Friday, March 25, 2011

Sons, Fathers and Mau Maus

Okay, I’m late with this. But foreign events have so overtaken the national consciousness that once again something that should be at the forefront of our national “dialogue” is passing under the radar.
Both Newt Gingrich and Mike Huckabee want to beat Barack Obama and be the next president (and both of them would settle for one out of two). A couple of weeks ago before the tragedies, natural and manmade, in Japan and Libya these two national representatives of American Conservatism were momentarily in and out of the media strobe light publicly characterizing the current elected President of the United States as a-bone-through-the-nose Mau Mau savage lurking in the White House bushes readying an attack on Western (White) Culture.
Mr. Gingrich said, “only if you understand Kenyan, anti-colonial behavior, can you begin to piece together [his actions] … That is the most accurate, predictive model for his behavior.” While Mr. Huckabee had this insight to offer: "one thing that I do know is his having grown up in Kenya, his view of the Brits, for example, very different than the average American ... his perspective as growing up in Kenya with a Kenyan father and grandfather, their view of the Mau Mau Revolution in Kenya is very different than ours because he probably grew up hearing that the British are a bunch of imperialists who persecuted his grandfather."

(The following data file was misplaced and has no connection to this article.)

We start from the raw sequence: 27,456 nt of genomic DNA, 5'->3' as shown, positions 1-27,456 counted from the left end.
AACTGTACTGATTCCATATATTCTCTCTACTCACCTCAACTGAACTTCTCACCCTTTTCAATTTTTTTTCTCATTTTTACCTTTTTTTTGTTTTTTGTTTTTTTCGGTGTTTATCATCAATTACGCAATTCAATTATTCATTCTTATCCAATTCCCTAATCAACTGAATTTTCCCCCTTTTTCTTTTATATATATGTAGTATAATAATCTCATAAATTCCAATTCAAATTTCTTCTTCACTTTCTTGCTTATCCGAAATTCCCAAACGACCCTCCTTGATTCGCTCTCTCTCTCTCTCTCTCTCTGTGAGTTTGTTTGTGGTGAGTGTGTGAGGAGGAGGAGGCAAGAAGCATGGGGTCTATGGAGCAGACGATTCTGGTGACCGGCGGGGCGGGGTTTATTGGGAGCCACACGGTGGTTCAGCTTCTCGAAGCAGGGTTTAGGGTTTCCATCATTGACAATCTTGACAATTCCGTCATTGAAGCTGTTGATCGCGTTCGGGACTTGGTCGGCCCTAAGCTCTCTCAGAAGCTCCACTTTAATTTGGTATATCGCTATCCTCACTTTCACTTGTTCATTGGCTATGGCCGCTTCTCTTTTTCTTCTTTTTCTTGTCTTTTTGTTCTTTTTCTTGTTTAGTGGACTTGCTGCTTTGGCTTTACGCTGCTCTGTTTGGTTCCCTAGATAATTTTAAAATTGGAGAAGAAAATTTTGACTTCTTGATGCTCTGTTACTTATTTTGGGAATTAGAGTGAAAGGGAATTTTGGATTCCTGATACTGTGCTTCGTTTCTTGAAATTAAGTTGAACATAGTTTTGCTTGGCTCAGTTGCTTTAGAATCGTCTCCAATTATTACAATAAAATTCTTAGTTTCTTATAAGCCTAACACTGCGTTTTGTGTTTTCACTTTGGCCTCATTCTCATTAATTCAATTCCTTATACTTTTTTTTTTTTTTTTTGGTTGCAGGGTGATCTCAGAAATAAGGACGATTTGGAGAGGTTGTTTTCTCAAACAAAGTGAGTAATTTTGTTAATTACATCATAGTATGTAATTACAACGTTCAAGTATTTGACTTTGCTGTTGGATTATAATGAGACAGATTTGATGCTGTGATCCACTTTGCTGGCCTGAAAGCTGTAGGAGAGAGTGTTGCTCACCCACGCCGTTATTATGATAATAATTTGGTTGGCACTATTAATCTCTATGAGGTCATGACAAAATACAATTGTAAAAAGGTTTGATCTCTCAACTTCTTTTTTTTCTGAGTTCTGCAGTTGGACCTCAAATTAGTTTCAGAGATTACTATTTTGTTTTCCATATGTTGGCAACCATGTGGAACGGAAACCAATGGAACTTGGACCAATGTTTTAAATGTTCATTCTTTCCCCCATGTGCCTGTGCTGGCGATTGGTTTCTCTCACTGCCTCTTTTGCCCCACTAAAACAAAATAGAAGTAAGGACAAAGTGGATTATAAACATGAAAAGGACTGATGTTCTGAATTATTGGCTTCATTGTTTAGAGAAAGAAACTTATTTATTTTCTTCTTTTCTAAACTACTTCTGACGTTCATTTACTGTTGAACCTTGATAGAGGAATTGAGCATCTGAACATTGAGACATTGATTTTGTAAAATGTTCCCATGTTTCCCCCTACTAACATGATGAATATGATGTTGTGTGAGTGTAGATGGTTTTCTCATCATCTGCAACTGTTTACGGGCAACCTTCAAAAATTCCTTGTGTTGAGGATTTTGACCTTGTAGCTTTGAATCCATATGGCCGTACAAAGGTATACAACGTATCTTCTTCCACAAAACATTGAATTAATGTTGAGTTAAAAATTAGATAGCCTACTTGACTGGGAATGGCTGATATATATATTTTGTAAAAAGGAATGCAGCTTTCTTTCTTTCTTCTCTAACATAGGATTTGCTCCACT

Right off the bat, I find this confusing: I distinctly remember hearing exactly the same thing as I was growing up on the cusp of the rural American Midwest and the industrial Northeast in the 1950s and 60s, white America’s Golden Age. Both my parents were white (although I’ve since learned that, being of Italian descent, we are not Caucasian but Mediterranean). Nevertheless, I remember being taught by real white people in grade school that up until World War II, the English were quite proud of the fact that “the sun never set on the British Empire,” and that they did, indeed, control and exploit worldwide holdings from Canada to Africa to India and Australia. And as I remember, people who have empires are called “imperialists.” So I also inherited a perspective from my sort-of-white working class parents that here in America, “the British [were] a bunch of imperialists who persecuted [our great] grandfather[s]," although, in point of fact, all my literal great-great-grandfathers were actually in Italy at the time. (Maybe, since the steel mills were still open and they needed the cheap labor, everyone just wanted us not-quite-whites to feel included.) I also remember being taught by white people that our rebellion against the British Empire was known among the educated elite as the American Revolution and that the leaders of this particular revolt were not called Mau Mau’s but “Patriots” and “Founding Fathers.” Now, I’ve not formally studied History beyond the High School level like Mr. Gingrich, so I guess he must be able to parse some political or cultural nuance from the “Empire-Imperialist” terminology that’s going over my head.